Judi Dench talks about ‘good friend’ Kevin Spacey, James Bond at San Sebastian Fest

SAN SEBASTIAN — Judi Dench is in San Sebastian this week where she will be honored with a Donostia Award, the highest prize granted to an individual by the Spanish fest, and to promote her latest feature, “Red Joan.”

In a dimly lit, standing room only conference room the actress answered questions from the assemble press in her hushed and, as described by “Red Joan” director Trevor Nunn, husky voice for a half an hour, ahead of the evening’s ceremony.

Early on the actress was asked if there were any particularly memorable experiences in her career that she looked back on fondly, and a few in the room were caught off guard when she brought up a name that many now prefer to avoid.

“I remember just after my husband died, and I was in a bad way, I went to do ‘The Shipping News’ with Kevin Spacey, and Kevin was an inestimable comfort and never mentioned he knew I was in a bad way,” she remembered. “He cheered me up and kept me going.”

In the current industry climate, it was obvious that such a name drop wouldn’t go uncontested, and it wasn’t long before the actress was asked about her current feelings toward Spacey and the fallout the actor has faced in the wake of allegations against him.

“I can’t approve, in any way, of the fact that — whatever he has done — that you then start to cut him out of the films,” she said. “Are we to do what happened when he was replaced with Christopher Plummer? Are we to do that throughout history? Are we to go back throughout history and anyone who has misbehaved in any way, or who has broken the law, or who has committed some kind of offense, are they always going to be cut out? Are we going to extrude them from our history? I don’t know.”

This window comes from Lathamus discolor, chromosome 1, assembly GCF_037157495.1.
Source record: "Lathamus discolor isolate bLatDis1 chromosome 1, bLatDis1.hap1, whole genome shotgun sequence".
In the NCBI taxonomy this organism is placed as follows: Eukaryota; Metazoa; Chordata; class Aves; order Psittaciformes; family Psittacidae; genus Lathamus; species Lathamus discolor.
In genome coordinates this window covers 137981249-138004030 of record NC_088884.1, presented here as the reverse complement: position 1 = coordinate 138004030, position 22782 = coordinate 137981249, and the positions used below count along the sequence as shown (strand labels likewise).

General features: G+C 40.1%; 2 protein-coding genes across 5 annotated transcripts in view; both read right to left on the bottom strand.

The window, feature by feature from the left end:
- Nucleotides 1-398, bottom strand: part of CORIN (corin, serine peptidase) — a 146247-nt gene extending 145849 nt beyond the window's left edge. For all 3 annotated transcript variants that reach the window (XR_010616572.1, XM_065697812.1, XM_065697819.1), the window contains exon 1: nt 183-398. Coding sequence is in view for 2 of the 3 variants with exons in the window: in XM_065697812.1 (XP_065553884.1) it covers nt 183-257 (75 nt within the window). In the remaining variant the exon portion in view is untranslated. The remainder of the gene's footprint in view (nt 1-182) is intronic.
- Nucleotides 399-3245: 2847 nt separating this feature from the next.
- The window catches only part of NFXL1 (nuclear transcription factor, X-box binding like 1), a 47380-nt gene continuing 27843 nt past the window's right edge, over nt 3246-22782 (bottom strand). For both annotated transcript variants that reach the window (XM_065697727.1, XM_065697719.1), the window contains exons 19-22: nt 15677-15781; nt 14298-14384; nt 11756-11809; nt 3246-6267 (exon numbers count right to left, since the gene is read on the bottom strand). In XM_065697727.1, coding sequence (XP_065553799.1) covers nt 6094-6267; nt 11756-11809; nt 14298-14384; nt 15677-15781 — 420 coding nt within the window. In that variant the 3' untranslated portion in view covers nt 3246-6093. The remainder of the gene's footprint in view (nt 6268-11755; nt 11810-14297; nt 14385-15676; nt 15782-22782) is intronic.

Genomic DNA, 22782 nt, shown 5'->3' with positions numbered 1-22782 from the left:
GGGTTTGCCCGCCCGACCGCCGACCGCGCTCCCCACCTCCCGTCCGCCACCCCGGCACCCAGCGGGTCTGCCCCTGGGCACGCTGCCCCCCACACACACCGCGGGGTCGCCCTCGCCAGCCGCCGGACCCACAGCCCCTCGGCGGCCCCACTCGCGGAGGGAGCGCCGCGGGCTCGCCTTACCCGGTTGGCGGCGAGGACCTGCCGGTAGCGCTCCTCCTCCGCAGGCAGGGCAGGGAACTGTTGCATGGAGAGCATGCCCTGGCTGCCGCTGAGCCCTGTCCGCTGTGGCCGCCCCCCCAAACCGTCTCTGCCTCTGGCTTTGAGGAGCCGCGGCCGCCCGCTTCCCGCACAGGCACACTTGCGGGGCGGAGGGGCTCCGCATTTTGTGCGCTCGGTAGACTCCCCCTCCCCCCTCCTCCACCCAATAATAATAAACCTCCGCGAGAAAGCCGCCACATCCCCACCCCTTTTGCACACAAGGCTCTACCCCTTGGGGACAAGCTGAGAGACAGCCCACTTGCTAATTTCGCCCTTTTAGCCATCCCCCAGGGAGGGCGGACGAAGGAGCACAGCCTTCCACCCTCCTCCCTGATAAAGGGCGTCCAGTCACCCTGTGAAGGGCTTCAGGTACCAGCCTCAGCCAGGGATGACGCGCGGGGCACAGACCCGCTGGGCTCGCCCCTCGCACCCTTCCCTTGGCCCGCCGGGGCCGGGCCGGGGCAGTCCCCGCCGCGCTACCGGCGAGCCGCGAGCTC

“I don’t know about the conditions of it, but nevertheless he is, and was, a most wonderful actor,” she said. “I can’t imagine what he is doing now.”

She then took a few seconds to weigh her words before adding definitively, “And a good friend.”

Predictably, Dench was also asked about her opinion on the Time’s Up and #MeToo movements, and gave a succinct but affirmative answer.

“I think there are many things to be redressed and made right,” she said. “It is an extraordinary moment of change, a sea change at the moment. And there many more parts for women, which is very good indeed, and long may that go on.”

The actress was given ample opportunity to address lighter topics as well.

She told an anecdote, which received a solid laugh from the crowd, from her years as James Bond’s superior M.

“I did eight Bond films, and after about four or five I asked ‘How is it that I never get to go anywhere?’” she remembered. “So the very next time we filmed was in a public school in Britain, and they put me in a trailer that said Innsbruck on the side, and they said ‘There, now you can never complain again.’”

Another take-away from the press conference is that Dench is an exceedingly and honestly humble superstar.

“I don’t consider myself powerful at all,” she replied quickly when asked about her sway in the industry. “I wait for someone to ask me to do a job and I do it. I have no power to instigate that job, or a film. I have always called myself a jobbing actor and I think 61 years after beginning I still am. I can’t bear to turn a part down because I think I might not be asked again.”

That was a message she impressed more than once, that she, or any actor for that matter, should never turn down a job. The sentiment was reiterated on her behalf by Nunn when he joined her on stage about halfway through.

“The advice I always give is never, never turn anything down,” he said to an aspiring young actress in the crowd. “If it’s tiny, if it’s in a small theater, an attic or cellar if that job is offered, do it. One thing can lead to another. Nothing leads to nothing.”

“At the Edinburgh festival people were performing everywhere,” Dench added, explaining, “Two people went and did a play in the car. They sat in the front and the audience, all two or three of them, in the back seat. It was exciting and innovative.”

As the press conference ended the sounds of shutters and cries for photos filled the hall, to which Dench obliged, before heading off to prepare for the evening’s festivities.

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